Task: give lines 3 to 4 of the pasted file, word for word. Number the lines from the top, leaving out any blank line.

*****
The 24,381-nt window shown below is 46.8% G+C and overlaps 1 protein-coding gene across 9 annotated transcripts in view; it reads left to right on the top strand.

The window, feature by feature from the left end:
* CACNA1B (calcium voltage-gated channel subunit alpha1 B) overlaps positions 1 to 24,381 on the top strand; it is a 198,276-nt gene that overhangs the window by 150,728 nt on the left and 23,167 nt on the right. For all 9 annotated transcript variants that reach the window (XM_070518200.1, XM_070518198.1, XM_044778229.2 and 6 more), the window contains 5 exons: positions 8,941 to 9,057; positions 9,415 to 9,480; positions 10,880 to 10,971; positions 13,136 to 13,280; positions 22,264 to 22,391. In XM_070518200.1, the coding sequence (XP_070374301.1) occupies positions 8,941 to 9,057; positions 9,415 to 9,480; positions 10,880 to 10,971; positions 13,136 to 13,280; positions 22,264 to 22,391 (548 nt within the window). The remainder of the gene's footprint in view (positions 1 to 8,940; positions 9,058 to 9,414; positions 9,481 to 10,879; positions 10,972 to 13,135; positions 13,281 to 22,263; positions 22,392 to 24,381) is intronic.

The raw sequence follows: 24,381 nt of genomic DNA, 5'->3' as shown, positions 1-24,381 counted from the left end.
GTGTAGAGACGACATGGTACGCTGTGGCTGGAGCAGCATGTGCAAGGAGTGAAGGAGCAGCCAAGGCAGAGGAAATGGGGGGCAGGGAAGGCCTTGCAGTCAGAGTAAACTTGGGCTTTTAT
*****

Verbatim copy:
* CACNA1B (calcium voltage-gated channel subunit alpha1 B) overlaps positions 1 to 24,381 on the top strand; it is a 198,276-nt gene that overhangs the window by 150,728 nt on the left and 23,167 nt on the right. For all 9 annotated transcript variants that reach the window (XM_070518200.1, XM_070518198.1, XM_044778229.2 and 6 more), the window contains 5 exons: positions 8,941 to 9,057; positions 9,415 to 9,480; positions 10,880 to 10,971; positions 13,136 to 13,280; positions 22,264 to 22,391. In XM_070518200.1, the coding sequence (XP_070374301.1) occupies positions 8,941 to 9,057; positions 9,415 to 9,480; positions 10,880 to 10,971; positions 13,136 to 13,280; positions 22,264 to 22,391 (548 nt within the window). The remainder of the gene's footprint in view (positions 1 to 8,940; positions 9,058 to 9,414; positions 9,481 to 10,879; positions 10,972 to 13,135; positions 13,281 to 22,263; positions 22,392 to 24,381) is intronic.

The raw sequence follows: 24,381 nt of genomic DNA, 5'->3' as shown, positions 1-24,381 counted from the left end.